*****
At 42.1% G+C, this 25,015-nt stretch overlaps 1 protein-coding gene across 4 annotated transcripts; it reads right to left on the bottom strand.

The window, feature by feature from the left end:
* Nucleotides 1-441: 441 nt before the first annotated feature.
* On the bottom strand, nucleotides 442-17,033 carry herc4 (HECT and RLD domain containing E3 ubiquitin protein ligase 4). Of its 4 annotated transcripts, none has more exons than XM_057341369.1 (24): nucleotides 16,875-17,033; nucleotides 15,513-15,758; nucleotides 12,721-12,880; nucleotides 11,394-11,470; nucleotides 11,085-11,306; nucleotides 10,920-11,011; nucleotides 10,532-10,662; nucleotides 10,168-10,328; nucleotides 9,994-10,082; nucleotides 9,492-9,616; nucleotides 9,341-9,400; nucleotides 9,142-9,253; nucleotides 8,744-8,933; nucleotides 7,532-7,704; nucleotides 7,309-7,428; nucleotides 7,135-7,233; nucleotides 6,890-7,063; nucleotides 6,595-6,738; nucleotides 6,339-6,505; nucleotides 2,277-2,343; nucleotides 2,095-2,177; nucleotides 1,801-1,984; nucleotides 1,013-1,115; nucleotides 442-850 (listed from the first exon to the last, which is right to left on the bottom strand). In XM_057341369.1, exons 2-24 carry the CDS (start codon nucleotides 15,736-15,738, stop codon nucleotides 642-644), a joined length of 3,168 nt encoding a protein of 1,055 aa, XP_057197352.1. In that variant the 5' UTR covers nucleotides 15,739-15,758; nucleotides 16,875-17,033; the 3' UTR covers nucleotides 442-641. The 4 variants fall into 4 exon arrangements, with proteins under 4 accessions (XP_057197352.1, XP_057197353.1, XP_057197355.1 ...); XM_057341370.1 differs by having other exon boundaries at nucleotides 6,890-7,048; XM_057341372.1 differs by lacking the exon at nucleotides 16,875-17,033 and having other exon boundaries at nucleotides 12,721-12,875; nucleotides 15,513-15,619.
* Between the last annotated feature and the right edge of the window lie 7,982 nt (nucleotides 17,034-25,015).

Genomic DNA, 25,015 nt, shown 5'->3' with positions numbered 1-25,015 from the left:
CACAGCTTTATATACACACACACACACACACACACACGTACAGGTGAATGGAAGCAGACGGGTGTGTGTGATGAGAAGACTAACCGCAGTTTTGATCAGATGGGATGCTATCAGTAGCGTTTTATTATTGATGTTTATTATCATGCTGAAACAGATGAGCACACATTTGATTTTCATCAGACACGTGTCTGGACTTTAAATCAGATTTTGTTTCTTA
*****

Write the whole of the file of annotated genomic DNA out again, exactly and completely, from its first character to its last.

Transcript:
At 42.1% G+C, this 25,015-nt stretch overlaps 1 protein-coding gene across 4 annotated transcripts; it reads right to left on the bottom strand.

The window, feature by feature from the left end:
* Nucleotides 1-441: 441 nt before the first annotated feature.
* On the bottom strand, nucleotides 442-17,033 carry herc4 (HECT and RLD domain containing E3 ubiquitin protein ligase 4). Of its 4 annotated transcripts, none has more exons than XM_057341369.1 (24): nucleotides 16,875-17,033; nucleotides 15,513-15,758; nucleotides 12,721-12,880; nucleotides 11,394-11,470; nucleotides 11,085-11,306; nucleotides 10,920-11,011; nucleotides 10,532-10,662; nucleotides 10,168-10,328; nucleotides 9,994-10,082; nucleotides 9,492-9,616; nucleotides 9,341-9,400; nucleotides 9,142-9,253; nucleotides 8,744-8,933; nucleotides 7,532-7,704; nucleotides 7,309-7,428; nucleotides 7,135-7,233; nucleotides 6,890-7,063; nucleotides 6,595-6,738; nucleotides 6,339-6,505; nucleotides 2,277-2,343; nucleotides 2,095-2,177; nucleotides 1,801-1,984; nucleotides 1,013-1,115; nucleotides 442-850 (listed from the first exon to the last, which is right to left on the bottom strand). In XM_057341369.1, exons 2-24 carry the CDS (start codon nucleotides 15,736-15,738, stop codon nucleotides 642-644), a joined length of 3,168 nt encoding a protein of 1,055 aa, XP_057197352.1. In that variant the 5' UTR covers nucleotides 15,739-15,758; nucleotides 16,875-17,033; the 3' UTR covers nucleotides 442-641. The 4 variants fall into 4 exon arrangements, with proteins under 4 accessions (XP_057197352.1, XP_057197353.1, XP_057197355.1 ...); XM_057341370.1 differs by having other exon boundaries at nucleotides 6,890-7,048; XM_057341372.1 differs by lacking the exon at nucleotides 16,875-17,033 and having other exon boundaries at nucleotides 12,721-12,875; nucleotides 15,513-15,619.
* Between the last annotated feature and the right edge of the window lie 7,982 nt (nucleotides 17,034-25,015).

Genomic DNA, 25,015 nt, shown 5'->3' with positions numbered 1-25,015 from the left:
CACAGCTTTATATACACACACACACACACACACACACGTACAGGTGAATGGAAGCAGACGGGTGTGTGTGATGAGAAGACTAACCGCAGTTTTGATCAGATGGGATGCTATCAGTAGCGTTTTATTATTGATGTTTATTATCATGCTGAAACAGATGAGCACACATTTGATTTTCATCAGACACGTGTCTGGACTTTAAATCAGATTTTGTTTCTTA